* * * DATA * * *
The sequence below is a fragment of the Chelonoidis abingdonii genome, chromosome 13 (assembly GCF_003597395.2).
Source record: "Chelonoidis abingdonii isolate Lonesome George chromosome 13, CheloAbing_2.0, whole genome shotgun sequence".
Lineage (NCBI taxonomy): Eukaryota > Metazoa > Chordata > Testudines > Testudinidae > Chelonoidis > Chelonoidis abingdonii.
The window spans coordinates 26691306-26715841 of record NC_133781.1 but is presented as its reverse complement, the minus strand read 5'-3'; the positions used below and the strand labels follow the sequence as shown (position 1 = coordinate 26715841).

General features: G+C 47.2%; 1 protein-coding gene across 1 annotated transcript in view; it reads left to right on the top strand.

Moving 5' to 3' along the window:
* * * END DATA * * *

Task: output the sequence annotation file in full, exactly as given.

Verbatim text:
The sequence below is a fragment of the Chelonoidis abingdonii genome, chromosome 13 (assembly GCF_003597395.2).
Source record: "Chelonoidis abingdonii isolate Lonesome George chromosome 13, CheloAbing_2.0, whole genome shotgun sequence".
Lineage (NCBI taxonomy): Eukaryota > Metazoa > Chordata > Testudines > Testudinidae > Chelonoidis > Chelonoidis abingdonii.
The window spans coordinates 26691306-26715841 of record NC_133781.1 but is presented as its reverse complement, the minus strand read 5'-3'; the positions used below and the strand labels follow the sequence as shown (position 1 = coordinate 26715841).

General features: G+C 47.2%; 1 protein-coding gene across 1 annotated transcript in view; it reads left to right on the top strand.

Moving 5' to 3' along the window: